• Barb Orlowski

    I have been getting some chances to read in the latest Pneuma Journal.  Here is something that I just read that speaks into our present topic.  See whatcha think. 

    “Equality between the sexes is grounded in the fact “that both male and female participate in Christ’s redemption and restoration, especially through the act of water baptism (Gal 3:26-28).  They are now imago Christi and, as such, distinctions based on one’s sex are no longer significant.”  . . . 

    “As a part of this New Covenant, water baptism has replaced circumcision and all believers are covered with a new identity that eradicates any form of discrimination on the basis of former identities—Gentile, slave, or female.” 

    “It is Christ’s life, death, and resurrection that brings the restoration of the image of God to humans.  God has provided for the removal of the curse of sin as well as its destructive effects.  Because the image is restored, no human hierarchical systems should be operative among the redeemed of Christ.”

  • Bev Murrill

    Fantastic article. I’ve reposted it on my Facebook page. I’ve made the journey slowly but surely from only preaching to ‘the women’ despite my husband’s determination that I preach to the church… right through to co leading our church planting movement and being completely accepted by all those who have aligned themselves to us. The empowerment of the body of Christ is contingent on whether the entire church can be mobilised. The tough part about it all is the religious garb this garbage is clothed in.

  • zachhoag

    Bev Murrill  thanks Bev, and agreed!

  • Andrew Wymer

    It seems to me that the heart of the difference between mutualism and feminism is an exegetical one.  My perception of your presentation of mutualism is that it is a way of moving toward the removal of gender hierarchies without entering into the textual criticism of the Bible espoused by feminists.  In my experience, most feminists are quite willing to just say Paul was part of an oppressively patriarchal world and this led to him writing a biased, patriarchal text.  (With the obvious implications that the Bible was written in and profoundly shaped by its context and that it is thus not without human bias…)  How the mutualist position deals with this is by noting the trajectory and saying that the trajectory was inspired, which seems to reinforce biblical inerrancy and means we can deemphasize problematic, though completely inspired, texts.  (I do think there is some good scholarship behind this notion of trajectory.)   Am I wrong to connect this issue of preserving inerrancy to mutualism?  I personally come down in a the-Bible-has-errors-and-is-embedded-in-human-context-yet-it-is-truthful-approach.  In this sense, I can affirm the trajectory, but with ease just say that: the Bible is patriarchal and we do not have to take that part as anything other than context.  To me this position seems burdened by a need to preserve inerrancy while wiggling around problematic texts.  Thoughts?  I have the utmost respect for the latter Complementarians and for mutualists of whom you are the first I have come into contact.  They are trying to make good out of bad.  Oh, one last question.  Mutualism.  Where and who are the influential women championing this?  Are there any?  Or is this a male-created, male-led, and male-admired teaching to make males feel better while protecting a text written by males in a male-dominated world?  I think that is a legitimate question, the answer of which is crucial.  That being said, it comes across as cheeky.  Please read it with genuine curiosity and respect from a former misfit Complementarian.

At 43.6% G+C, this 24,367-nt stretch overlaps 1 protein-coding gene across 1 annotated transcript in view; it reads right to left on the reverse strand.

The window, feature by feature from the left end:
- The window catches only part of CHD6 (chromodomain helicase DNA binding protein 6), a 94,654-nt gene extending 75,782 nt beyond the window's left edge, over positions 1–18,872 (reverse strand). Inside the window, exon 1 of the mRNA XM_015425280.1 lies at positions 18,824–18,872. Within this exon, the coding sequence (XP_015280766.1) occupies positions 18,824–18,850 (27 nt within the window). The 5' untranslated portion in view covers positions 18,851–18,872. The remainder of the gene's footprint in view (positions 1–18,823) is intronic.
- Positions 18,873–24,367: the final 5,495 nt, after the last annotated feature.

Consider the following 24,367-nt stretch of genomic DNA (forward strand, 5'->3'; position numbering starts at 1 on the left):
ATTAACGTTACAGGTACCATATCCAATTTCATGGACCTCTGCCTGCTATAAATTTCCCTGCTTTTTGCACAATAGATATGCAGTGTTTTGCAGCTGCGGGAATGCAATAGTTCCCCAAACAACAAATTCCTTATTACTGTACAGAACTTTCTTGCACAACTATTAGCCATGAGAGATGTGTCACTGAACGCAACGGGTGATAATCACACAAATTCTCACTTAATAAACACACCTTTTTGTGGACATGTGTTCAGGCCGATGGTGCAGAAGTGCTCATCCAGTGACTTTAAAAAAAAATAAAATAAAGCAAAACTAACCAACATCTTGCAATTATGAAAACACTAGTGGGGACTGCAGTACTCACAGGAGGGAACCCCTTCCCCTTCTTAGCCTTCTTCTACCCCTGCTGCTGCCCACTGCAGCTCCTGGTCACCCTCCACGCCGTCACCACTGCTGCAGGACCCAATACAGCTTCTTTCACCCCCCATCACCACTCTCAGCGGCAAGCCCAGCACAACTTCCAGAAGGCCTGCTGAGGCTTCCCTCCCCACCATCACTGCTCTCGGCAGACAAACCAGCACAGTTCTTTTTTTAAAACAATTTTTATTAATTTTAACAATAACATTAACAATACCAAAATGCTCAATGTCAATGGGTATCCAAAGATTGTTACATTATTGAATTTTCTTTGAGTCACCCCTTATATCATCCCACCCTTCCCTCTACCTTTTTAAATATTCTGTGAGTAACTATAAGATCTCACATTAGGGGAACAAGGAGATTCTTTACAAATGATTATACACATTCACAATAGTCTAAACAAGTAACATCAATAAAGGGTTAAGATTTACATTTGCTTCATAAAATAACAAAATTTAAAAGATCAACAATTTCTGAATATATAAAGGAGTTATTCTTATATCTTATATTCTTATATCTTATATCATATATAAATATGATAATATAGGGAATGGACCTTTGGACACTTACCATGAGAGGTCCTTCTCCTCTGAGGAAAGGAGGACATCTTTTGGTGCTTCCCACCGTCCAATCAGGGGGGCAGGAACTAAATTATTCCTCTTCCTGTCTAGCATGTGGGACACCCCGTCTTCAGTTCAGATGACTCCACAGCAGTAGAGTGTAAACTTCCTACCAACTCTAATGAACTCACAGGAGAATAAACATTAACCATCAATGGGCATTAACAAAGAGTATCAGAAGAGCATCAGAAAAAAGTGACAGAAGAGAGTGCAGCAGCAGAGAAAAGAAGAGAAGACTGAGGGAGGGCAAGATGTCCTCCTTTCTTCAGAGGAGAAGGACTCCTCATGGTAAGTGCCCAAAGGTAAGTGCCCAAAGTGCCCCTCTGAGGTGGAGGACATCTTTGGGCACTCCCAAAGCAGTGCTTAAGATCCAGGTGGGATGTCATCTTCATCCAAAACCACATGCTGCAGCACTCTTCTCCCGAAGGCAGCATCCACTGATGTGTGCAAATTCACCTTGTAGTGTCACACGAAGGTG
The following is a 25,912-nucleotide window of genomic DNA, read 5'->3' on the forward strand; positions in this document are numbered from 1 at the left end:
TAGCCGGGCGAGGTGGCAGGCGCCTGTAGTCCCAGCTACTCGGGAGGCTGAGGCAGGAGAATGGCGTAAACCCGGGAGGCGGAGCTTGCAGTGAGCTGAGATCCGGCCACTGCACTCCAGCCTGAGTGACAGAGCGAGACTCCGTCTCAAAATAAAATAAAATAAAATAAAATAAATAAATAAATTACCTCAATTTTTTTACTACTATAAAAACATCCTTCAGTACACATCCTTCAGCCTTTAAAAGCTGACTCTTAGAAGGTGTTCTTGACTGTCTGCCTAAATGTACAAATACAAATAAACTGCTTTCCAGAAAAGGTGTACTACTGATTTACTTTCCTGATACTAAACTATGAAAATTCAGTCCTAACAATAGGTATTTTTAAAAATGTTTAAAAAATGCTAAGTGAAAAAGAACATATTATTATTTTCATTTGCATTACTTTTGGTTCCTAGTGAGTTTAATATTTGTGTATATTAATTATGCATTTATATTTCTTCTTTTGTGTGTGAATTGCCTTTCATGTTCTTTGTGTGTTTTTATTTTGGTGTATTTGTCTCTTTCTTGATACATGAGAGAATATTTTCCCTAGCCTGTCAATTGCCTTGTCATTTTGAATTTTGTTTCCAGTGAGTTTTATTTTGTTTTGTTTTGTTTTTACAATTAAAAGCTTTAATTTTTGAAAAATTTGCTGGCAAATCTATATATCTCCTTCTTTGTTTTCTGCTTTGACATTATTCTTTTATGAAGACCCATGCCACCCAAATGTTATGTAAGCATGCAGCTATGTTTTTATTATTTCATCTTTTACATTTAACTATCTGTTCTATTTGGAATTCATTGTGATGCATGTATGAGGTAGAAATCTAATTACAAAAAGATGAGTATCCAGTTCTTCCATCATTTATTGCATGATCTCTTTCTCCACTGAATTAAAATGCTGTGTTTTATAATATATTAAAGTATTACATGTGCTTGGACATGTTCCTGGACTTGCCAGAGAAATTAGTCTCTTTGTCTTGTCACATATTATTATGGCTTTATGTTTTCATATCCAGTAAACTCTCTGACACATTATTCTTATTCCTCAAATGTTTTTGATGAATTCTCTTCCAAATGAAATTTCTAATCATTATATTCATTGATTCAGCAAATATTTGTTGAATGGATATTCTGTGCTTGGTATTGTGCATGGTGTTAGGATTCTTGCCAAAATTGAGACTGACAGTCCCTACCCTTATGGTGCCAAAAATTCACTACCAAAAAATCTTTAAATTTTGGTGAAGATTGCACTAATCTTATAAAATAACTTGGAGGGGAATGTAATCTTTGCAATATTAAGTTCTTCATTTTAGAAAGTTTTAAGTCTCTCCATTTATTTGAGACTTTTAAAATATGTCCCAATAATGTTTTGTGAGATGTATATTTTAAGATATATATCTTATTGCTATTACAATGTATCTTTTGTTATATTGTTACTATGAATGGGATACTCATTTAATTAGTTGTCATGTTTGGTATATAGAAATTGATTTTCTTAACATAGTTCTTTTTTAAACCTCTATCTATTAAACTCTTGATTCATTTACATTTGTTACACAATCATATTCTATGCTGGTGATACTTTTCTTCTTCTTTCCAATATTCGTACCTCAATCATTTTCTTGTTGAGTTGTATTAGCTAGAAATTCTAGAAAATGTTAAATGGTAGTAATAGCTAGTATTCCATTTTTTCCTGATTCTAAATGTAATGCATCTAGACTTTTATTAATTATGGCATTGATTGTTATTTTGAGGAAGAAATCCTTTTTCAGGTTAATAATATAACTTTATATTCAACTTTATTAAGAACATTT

• StephanieArnoldRollins

    @Andrew WymerThe reason you don’t see many “influential” women championing this
    cause is because she would immediately be targeted and black-balled by
    the community at large. And besides, most women with a large platform
    got there because they had no problem playing by the “rules” that the
    good ole boys club wrote. I look forward to the day when we are
    not judged by the color of our skin,  but the content of our
    character….oops, wrong issue, but I am sure that you  can see the

  • Andrew Wymer

    StephanieArnoldRollins  It seems that you are saying that it will take time for this to fully liberate women.  I can see that argument.  However, until women themselves take ownership (co-ownership?) of Mutualism, it seems, at least functionally, little more than men loosening the leash a little bit.  Certainly, we need men who will stand up for gender rights, but I think that we have to at least recognize that until (If you are indeed correct that no women have really championed this…) women own this teaching as equally as men it is intrinsically male benevolence and comes from a system still dominated by male power.  Awareness of this and its implications seems important whether one affirms Mutualism or not.

  • Tim Krueger

    I know at least one person has mentioned this in the comments, but has been around since 1987, advocating the position that “the Bible, properly interpreted, teaches the fundamental equality of men and women of all ethnic groups, all economic classes, and all age groups, based on the teachings of Scriptures such as Galatians 3:28.”